I have to admit right up front that I am not a big fan of Brian de Palma. I think his style is annoying and overdramatic. The Untouchables was good, but on the brink of being not very good. Carlito’s Way is much better than Scarface, in my opinion, and features a helpful performance from Sean Penn to anchor the film in something besides Al Pacino, unlike Scarface. De Palma may have paved the way in film as far as violence and other extremes go, but that’s no excuse for the mayhem of acting, dialogue, and script that is Scarface. Pacino just screams all the time (like normal) and goes from one bloody situation to the next with pointless dialogue in between. And the soundtrack, DEAR GOD. De Palma’s soundtracks are the WORST. I don’t understand why Tony Montana is such a role model for people who consider themselves “gangsters” or tough guys of any kind. Sure, he kills a bunch of people in the, but he also DIES while doing it and making a bunch of terrible decisions along the way while being perpetually unhappy and hated by everyone. Sounds great to me! And if you thought The English Patient was long, this one is 170 minutes! Just terrible.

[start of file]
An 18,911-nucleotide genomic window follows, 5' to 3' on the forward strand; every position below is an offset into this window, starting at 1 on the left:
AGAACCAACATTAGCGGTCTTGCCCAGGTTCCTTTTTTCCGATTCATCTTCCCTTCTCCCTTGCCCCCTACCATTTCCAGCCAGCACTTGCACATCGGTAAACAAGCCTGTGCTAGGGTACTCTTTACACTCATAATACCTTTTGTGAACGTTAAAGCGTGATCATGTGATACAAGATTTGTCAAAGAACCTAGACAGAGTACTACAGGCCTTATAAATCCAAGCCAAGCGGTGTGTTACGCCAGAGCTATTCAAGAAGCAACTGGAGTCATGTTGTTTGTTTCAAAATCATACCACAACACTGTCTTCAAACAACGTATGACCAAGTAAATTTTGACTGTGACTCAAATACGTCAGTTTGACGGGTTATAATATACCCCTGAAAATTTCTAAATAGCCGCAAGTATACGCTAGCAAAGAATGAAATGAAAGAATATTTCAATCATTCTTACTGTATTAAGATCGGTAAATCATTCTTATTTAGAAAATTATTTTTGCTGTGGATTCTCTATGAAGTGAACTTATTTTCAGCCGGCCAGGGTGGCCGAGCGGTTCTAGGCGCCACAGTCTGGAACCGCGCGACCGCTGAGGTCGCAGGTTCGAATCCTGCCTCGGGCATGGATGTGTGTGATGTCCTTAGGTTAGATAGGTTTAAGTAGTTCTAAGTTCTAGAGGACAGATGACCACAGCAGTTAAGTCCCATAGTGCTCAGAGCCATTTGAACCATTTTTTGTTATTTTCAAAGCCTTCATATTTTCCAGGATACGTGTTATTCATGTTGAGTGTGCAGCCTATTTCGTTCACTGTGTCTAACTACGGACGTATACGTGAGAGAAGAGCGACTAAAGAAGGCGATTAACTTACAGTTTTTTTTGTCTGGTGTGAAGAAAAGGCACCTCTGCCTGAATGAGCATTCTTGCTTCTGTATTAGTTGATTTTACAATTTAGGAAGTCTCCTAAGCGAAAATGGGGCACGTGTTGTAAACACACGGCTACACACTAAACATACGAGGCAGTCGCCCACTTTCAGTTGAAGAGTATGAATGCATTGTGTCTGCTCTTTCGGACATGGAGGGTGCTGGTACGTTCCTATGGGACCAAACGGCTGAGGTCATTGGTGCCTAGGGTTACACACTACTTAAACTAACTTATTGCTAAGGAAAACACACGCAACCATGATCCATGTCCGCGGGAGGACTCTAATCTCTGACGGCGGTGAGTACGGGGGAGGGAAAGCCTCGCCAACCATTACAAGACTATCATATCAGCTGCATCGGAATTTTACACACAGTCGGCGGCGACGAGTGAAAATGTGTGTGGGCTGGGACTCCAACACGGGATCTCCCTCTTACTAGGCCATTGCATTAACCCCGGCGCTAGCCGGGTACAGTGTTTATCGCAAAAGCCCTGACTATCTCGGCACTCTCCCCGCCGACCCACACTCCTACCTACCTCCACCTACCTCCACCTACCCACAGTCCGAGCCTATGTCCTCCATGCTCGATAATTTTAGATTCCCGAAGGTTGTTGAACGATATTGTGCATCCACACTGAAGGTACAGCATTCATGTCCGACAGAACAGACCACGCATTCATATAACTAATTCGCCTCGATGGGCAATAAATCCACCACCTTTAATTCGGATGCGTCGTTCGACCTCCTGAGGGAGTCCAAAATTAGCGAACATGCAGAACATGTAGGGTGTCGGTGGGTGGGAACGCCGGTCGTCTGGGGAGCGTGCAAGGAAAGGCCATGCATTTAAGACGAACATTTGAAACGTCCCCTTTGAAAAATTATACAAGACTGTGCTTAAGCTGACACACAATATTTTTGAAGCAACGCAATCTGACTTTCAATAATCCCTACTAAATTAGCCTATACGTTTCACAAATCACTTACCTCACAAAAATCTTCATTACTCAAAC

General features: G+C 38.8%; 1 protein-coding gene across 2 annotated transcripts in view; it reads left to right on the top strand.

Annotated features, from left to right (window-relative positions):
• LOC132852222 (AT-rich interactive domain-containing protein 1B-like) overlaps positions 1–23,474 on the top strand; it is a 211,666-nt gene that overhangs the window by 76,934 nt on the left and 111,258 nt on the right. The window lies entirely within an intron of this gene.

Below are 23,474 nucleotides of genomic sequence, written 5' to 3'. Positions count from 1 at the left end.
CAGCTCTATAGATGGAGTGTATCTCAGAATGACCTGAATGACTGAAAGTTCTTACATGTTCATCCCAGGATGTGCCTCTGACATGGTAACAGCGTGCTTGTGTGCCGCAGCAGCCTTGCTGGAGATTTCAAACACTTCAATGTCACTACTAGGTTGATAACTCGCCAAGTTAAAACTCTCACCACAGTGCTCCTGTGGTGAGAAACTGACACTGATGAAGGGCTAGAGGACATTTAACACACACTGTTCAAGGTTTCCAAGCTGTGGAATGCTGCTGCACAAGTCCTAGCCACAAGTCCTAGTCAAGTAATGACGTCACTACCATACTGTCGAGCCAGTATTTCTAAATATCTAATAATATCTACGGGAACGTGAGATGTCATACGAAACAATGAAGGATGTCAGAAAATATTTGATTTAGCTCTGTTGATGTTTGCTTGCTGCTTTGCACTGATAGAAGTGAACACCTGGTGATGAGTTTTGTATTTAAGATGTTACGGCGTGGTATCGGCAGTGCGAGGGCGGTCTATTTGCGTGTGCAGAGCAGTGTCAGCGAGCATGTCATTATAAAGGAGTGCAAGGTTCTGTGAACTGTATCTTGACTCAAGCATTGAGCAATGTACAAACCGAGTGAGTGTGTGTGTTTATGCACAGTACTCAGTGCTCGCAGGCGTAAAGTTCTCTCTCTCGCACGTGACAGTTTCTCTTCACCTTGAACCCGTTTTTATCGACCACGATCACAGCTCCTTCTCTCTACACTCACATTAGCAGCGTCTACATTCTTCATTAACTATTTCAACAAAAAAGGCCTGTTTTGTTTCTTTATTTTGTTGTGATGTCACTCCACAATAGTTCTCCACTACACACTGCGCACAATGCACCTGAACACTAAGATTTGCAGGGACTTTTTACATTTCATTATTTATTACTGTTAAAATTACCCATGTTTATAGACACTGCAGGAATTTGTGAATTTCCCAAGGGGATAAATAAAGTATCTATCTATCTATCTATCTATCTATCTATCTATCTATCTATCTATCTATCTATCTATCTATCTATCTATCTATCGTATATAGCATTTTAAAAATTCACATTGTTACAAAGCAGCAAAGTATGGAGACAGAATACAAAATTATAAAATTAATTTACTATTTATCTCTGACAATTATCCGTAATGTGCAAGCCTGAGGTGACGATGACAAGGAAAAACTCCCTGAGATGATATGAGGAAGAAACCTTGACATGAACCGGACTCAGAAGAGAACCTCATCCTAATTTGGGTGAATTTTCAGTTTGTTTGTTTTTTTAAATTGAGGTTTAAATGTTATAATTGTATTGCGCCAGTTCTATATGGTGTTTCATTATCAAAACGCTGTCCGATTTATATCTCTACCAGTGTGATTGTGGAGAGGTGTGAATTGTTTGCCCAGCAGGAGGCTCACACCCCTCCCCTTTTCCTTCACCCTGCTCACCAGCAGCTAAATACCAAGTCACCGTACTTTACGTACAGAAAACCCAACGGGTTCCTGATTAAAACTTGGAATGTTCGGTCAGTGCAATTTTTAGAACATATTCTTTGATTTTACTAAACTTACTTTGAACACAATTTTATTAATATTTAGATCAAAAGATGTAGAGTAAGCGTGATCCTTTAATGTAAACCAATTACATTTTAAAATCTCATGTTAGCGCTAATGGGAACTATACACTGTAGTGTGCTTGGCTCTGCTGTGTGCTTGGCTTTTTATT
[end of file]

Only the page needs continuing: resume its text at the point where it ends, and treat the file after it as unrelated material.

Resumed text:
3. The English Patient (1996)

You want the definition of an overblown, boring Oscar winner? Here it is. Anthony Minghella’s sprawling epic based on the Michael Ondaajte’s novel of the same name stars Ralph Fiennes and Kristin Scott Thomas in a story set in Africa, told through a badly burned man in Italy during WWII to Juliette Binoche, about an affair that took place back in the 1930s. What enfolds is a melodramatic, overacted story about two people you don’t really care about. Clocking in at 162 minutes, I found myself readily looking forward to the ending even as (!SPOILER ALERT!) Ralph Fiennes stumbles out of a cave in the Sahara carrying the dead body of his love, sobbing uncontrollably. I’ve heard the novel is much better than the film, and I am incline to check it out, but the bad memory of this film keeps me from really wanting to do so. I don’t have many good things to say about this film except that it has some lovely scenery/cinematography. And that’s about it.

2. The Artist (2011)